For all intents and purposes, the bread and butter of the strength athlete will always be unilateral compound movements with heavy free weights. But as some newer and even more experienced athletes will find, over time we can unconsciously develop imbalances that affect overall progress as one dominant side continues to work double-time to compensate for the lagging weaker side.
So here are 10 unilateral exercises courtesy of T-Nation that can be incorporated into your routine to shore up these weak links as well as improve overall activation, balance and coordination:
1. Dumbbell Deficit Bulgarian Split Squat: The deficit from standing with one leg on a raised platform equals greater squat depth and a larger range of motion.
2. Zercher Reverse Lunge: Not only places greater emphasis on a single glute, but derives the upper back focus the zercher position is known for.
3. Front Loaded Forward Lunge: An accessory movement to the basic squat while also activating the upper back due to the position of the weight.
4. Single-Leg Romanian Deadlift with Brace: Activates hamstrings on a single leg while taking stress off the back and preventing balance from limiting the amount of weight to be used.
5. Bottoms-Up Single-Leg Foot and Shoulder-Elevated Hip Thrust: Similar to the barbell glute raise from the floor, this exercise gives a far greater range of motion due to both elevated shoulders and plant foot.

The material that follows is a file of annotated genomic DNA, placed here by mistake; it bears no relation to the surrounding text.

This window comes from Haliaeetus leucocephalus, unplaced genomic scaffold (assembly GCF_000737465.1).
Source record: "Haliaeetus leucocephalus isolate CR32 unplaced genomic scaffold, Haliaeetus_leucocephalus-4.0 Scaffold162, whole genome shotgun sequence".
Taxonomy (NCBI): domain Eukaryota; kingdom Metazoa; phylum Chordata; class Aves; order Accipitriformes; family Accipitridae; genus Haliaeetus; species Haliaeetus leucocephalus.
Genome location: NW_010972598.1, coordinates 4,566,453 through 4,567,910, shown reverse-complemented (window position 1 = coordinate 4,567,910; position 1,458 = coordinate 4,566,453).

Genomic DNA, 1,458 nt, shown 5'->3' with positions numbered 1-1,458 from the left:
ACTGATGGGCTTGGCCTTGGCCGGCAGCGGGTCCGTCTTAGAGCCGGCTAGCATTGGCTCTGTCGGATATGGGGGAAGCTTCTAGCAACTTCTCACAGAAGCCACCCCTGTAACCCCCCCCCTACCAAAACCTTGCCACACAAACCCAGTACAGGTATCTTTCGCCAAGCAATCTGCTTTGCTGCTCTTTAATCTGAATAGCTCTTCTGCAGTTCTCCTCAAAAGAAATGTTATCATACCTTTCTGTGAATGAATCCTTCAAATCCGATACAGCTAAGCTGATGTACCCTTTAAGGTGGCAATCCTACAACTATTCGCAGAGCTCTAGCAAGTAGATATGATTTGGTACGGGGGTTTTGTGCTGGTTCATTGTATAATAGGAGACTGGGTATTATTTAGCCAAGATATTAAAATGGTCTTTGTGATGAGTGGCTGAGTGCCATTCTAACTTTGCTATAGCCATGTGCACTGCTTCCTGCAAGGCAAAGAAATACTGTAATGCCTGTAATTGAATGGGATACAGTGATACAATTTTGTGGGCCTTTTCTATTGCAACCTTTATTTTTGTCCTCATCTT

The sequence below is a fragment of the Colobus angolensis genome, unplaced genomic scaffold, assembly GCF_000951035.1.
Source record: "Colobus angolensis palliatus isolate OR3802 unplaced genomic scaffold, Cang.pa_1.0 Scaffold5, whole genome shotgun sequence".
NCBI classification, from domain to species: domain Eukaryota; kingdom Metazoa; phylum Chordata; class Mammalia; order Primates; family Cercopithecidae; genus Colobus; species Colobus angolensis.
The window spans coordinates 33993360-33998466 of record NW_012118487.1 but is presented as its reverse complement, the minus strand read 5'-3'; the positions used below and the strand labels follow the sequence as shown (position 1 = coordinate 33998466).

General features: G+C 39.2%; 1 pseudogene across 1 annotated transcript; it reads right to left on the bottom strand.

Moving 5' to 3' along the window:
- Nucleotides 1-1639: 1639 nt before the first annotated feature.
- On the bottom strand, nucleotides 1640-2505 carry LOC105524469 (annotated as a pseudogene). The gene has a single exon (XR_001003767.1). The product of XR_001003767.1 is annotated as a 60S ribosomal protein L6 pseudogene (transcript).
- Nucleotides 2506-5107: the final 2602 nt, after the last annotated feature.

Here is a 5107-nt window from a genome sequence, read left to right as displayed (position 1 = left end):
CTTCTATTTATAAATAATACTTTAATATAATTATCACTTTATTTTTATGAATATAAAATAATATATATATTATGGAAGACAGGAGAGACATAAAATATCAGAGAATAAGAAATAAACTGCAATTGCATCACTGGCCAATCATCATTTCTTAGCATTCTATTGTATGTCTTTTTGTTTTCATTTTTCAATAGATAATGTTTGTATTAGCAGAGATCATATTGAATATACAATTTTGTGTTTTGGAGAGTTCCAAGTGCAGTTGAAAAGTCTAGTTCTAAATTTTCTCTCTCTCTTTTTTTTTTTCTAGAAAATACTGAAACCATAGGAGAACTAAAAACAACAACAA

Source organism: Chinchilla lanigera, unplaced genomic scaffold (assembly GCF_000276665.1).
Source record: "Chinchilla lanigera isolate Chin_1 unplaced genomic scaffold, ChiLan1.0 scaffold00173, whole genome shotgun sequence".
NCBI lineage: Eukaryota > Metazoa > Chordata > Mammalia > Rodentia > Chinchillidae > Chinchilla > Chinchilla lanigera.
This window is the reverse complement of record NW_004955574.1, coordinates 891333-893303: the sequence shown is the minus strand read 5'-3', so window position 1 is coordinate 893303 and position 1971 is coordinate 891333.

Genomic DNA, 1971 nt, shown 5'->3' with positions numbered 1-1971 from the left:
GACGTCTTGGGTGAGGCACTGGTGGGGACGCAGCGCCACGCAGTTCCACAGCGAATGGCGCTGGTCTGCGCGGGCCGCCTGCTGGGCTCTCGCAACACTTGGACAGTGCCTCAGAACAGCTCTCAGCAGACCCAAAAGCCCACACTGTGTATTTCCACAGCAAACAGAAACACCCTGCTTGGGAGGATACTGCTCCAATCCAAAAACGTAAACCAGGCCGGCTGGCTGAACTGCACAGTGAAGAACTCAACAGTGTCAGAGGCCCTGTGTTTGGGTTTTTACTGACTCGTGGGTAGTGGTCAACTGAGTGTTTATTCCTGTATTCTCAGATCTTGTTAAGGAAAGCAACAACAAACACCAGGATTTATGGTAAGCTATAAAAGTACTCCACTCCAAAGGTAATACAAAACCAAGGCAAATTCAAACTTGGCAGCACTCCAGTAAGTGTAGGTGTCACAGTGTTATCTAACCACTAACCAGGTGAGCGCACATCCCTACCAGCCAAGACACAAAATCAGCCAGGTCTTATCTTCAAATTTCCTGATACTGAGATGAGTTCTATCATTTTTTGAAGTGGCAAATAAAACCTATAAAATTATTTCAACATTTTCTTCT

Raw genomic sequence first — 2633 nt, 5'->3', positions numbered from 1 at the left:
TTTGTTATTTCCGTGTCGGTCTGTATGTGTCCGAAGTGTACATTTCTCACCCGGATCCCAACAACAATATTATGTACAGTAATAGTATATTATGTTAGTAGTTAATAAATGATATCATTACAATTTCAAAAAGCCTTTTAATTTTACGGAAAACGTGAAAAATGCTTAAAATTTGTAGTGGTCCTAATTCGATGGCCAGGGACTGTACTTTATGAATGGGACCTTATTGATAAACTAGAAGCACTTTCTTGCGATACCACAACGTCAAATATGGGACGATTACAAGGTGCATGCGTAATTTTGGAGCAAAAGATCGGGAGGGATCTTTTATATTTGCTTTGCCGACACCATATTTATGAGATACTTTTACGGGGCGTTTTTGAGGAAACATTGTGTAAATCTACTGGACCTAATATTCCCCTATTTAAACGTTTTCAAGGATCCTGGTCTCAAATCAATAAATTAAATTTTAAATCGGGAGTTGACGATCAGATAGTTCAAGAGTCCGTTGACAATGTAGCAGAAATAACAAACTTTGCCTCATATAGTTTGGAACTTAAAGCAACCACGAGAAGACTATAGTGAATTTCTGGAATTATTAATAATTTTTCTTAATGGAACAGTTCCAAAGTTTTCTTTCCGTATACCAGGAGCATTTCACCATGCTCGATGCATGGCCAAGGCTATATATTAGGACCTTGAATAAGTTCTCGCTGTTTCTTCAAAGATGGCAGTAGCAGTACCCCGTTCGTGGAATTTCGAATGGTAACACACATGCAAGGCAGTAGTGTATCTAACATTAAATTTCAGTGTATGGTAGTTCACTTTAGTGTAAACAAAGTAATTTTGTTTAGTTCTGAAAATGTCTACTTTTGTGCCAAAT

6. Single-Leg Prisoner Back Extension: Activates the hamstrings and glute of the stance leg without having to use additional weights.
7. Pistol Squat with Countermovement: An easier version of the single-leg squat thanks to the counterweight while still providing the coordination challenge and activation of quads on the stance leg.
8. Pendulum Quadruped Hip Extension: An accessory Movement to both the squat and deadlift that also increase hip extension range and core stability.
9. Dumbell Step Up: A weight version of the traditional step up with emphasis on the quads and glutes of the stance leg.
10. Dumbbell Skater Squat with Countermovement: Another free standing single-leg squat that is slightly easier to perform and more suitable for those with sensitive or recovering knees.
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Positive thoughts people!
Shore up these weak links and improve activation, balance and coordination.
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Regain your athletic edge with these five simple movements